Blair Bulletin

Choosing an Executor … Being Chosen an Executor

March 2016

Choosing the executor of your estate is perhaps the single most important decision you will make to deal with the unknown future, provide peace-of-mind for your family and create an orderly transition of assets in the event of death or disability.

Likewise, being invited to serve as the executor of an estate initiates a weighty series of questions to be answered on the road to arrive at an informed decision. While it may be flattering to be asked, it may involve far more than you are willing or capable to undertake.

In this article, we’ll take a look at both sides of the executor issue. The objective is to identify a decision matrix for those seeking to determine the appropriate executor candidate to administer their estate … as well as “what to do” when asked to oblige as executor.

Of course, both those seeking to name an executor, as well as individuals requested to so serve, are urged to seek counsel and direction from competent accounting and legal professionals for conclusive guidance. This article is meant as a general discussion document and not to be construed as providing legal, accounting or tax advice.


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Choosing an Executor
Competency, harmony and willingness to serve are the key ingredients to a successful choice of an executor. Let’s take a look at each.

Competency: Your choice of an executor is not in the category of a popularity contest, nor the ranking of a family member. Said another way, your executor will shoulder significant responsibilities on your behalf. Choices should never be made simply because an individual is a close friend or the oldest child. Your selection should reflect the individual’s capabilities and certainly never on the basis of hurting someone’s feelings.

Harmony: In some instances, it may be prudent to appoint two or more adults as joint executors. That said, there are at least a few circumstances to carefully consider. For example:

• Appointing two siblings with an adversarial relationship creates the potential for an explosive and protracted delay in settling your estate according to your wishes.
• Likewise, choosing two or more executors who have no history of successfully working together may harbor the fixings for a confrontational atmosphere that may lead to less than efficient management of your affairs.

If there is a need for co-executors and no clear choices of compatible individuals to fulfill those roles, you may appoint an entity such as a bank, trust company or a law firm that offers executor services.

Willingness: This element is closely tied to the above discussion of Competency. Assuming the executor candidate is competent, it is important to determine that person’s readiness to assume the required duties of the role he or she is expected to play. Depending on the complexity of the estate, it may be a far more overwhelming task than expected. Additionally, there are potential legal liabilities for negligent handling of the estate.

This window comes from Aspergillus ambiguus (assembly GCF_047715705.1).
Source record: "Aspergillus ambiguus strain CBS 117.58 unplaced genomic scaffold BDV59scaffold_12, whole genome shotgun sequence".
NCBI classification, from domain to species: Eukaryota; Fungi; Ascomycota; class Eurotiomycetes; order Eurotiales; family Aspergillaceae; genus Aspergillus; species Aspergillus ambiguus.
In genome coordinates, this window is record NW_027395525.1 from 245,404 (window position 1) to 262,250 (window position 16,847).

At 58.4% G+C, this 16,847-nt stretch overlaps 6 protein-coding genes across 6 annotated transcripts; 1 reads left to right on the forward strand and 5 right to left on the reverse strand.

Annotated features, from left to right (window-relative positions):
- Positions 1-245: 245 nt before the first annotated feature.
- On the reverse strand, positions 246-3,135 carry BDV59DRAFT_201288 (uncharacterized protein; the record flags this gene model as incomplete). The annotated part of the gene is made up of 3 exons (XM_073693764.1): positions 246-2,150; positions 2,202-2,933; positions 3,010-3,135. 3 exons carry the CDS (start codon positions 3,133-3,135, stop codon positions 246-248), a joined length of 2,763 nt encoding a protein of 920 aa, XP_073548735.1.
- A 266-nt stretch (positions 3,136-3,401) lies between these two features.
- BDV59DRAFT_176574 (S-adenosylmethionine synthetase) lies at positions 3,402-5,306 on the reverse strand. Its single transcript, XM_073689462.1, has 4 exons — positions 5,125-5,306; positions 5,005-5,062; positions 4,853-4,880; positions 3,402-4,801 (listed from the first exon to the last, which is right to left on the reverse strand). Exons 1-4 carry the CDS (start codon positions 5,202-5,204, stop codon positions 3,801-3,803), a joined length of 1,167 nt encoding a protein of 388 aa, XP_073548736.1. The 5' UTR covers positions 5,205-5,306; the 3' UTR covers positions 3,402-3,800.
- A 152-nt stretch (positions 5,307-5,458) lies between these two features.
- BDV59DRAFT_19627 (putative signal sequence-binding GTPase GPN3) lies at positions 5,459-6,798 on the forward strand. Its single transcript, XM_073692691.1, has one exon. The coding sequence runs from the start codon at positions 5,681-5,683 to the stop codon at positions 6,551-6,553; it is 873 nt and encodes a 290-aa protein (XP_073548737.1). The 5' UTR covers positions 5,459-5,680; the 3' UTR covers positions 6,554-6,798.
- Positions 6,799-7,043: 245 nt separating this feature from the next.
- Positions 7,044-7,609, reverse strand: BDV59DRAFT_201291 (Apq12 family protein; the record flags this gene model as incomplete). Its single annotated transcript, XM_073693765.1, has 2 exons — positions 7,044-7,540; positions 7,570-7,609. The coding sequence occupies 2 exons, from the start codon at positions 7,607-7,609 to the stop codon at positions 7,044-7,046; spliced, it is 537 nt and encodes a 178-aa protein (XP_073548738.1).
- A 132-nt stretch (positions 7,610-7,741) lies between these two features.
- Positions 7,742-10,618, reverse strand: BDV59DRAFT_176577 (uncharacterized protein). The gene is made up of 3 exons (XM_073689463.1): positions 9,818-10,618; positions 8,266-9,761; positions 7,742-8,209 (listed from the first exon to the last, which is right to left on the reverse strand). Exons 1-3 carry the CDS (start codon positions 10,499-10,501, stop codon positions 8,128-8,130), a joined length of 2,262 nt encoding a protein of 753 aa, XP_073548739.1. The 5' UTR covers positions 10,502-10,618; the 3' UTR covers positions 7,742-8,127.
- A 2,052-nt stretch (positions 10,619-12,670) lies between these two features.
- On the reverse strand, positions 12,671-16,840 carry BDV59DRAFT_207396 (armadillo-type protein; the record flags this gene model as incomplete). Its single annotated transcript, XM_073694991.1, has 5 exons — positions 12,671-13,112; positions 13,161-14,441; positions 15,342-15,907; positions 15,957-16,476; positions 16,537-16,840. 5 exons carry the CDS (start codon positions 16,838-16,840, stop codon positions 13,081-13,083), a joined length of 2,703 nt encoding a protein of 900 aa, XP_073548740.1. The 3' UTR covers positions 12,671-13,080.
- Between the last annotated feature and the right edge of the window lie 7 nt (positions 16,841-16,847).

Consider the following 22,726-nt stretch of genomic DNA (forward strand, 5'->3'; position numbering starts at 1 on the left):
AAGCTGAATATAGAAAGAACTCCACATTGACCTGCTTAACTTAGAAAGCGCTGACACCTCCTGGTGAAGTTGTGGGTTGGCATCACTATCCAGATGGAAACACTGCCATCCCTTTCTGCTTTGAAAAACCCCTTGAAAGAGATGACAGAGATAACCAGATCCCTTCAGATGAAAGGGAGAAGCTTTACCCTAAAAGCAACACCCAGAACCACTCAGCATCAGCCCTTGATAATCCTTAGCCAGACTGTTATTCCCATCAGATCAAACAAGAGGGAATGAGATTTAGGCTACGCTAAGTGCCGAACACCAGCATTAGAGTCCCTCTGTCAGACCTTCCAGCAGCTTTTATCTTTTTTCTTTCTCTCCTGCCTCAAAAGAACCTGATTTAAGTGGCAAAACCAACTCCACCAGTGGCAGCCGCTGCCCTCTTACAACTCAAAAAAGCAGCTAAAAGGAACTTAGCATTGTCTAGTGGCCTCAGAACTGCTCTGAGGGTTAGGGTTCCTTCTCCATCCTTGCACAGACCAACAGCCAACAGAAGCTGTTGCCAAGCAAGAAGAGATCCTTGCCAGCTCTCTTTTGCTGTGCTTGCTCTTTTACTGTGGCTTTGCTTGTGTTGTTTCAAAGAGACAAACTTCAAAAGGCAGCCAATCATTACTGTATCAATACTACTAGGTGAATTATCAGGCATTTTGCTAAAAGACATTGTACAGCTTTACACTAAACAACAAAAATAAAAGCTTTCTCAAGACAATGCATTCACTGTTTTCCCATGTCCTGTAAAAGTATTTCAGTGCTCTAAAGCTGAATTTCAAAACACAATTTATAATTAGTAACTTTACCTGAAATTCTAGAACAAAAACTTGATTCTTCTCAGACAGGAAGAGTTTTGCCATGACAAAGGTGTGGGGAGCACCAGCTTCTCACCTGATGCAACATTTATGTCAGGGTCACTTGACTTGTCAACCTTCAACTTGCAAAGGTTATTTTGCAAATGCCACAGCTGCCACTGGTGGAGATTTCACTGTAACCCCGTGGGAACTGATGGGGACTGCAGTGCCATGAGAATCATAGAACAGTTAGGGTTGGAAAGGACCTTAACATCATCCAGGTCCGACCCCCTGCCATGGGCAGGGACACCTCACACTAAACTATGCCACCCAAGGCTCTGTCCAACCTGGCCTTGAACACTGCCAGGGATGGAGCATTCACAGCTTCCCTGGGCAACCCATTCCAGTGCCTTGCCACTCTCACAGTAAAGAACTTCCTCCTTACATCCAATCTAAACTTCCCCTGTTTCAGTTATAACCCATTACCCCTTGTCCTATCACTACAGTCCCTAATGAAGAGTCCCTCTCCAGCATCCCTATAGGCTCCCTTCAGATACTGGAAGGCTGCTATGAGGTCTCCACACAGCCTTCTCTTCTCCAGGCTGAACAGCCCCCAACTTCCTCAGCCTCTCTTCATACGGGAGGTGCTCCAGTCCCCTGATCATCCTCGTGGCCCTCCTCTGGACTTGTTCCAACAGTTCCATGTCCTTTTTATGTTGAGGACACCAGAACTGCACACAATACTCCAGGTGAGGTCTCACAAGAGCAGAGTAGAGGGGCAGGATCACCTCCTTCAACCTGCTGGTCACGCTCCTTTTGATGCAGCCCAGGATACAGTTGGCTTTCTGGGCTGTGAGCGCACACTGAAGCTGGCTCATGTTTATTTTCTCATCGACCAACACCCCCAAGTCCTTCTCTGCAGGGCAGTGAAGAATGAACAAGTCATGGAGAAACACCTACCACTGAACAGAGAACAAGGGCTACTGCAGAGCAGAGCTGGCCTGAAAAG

Of course, expertise does not have to be personally demonstrated in all aspects of “a life in the day of an executor”, as there is plenty of help available from a capable team of accounting, legal and investment professionals.

One further thought on the matter of willingness. Take a look at the following discussion of considerations to be pondered by the executor nominee.


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Being Chosen an Executor
While it may be flattering to be asked, it may involve far more than you are willing or capable to undertake. It may also be in your “sweet spot” depending on your competencies and willingness to step up to the challenges of settling an estate.

Here are some questions to ask before accepting the honor.

• How complex is the estate?
• Does the estate include property in more than one state; a significant investment portfolio and controlling business interests?
• Are there any interpersonal conflicts known to be present among beneficiaries?
• Are there outstanding liens, lawsuits or other legal actions affecting the estate?

These and other questions that your competent advisors may recommend will offer a profile of what the challenges may look like.

As part of your due diligence, it’s valuable to review some of the duties that an executor performs. See if you’d be up to it, if asked.

• In the state of Virginia, you will be considered to be a fiduciary. How well do you deal with people-skills and finances?
• Identifies estate assets and location.
• Directs valuation of all assets to provide beneficiaries with information to determine tax basis for distributions and for estate tax purposes.
• Sets up checking account and pays estate bills.
• Maintains thorough record keeping.
• Oversees tax return preparation and tax planning issues
• Manages the distribution of assets to beneficiaries as dictated by the decedent’s will.

Now consider all of the above in the context of complexity of the estate, warring beneficiaries and outstanding legal issues. It may be a simple undertaking with a modest estate. It may prove daunting in an estate with multi-faceted intricacies. Remember, this will be a one-time, part-time job for an individual executor and may require a broad range of skills.


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Again, if you choose to accept the position of executor, you may well take on the mantle of “quarterback” and enlist the aid of accounting, legal and investment professionals.

From the accounting side, we at Blair + Assoc stand ready to serve executors with both consultation as well as filing the following documents:

• Inventories
• Court accountings
• Final income tax returns for the deceased
• Estate tax returns
• Trust income tax returns.

One last thought: we work with a number of skilled estate professionals. If we can help with a referral … just ask.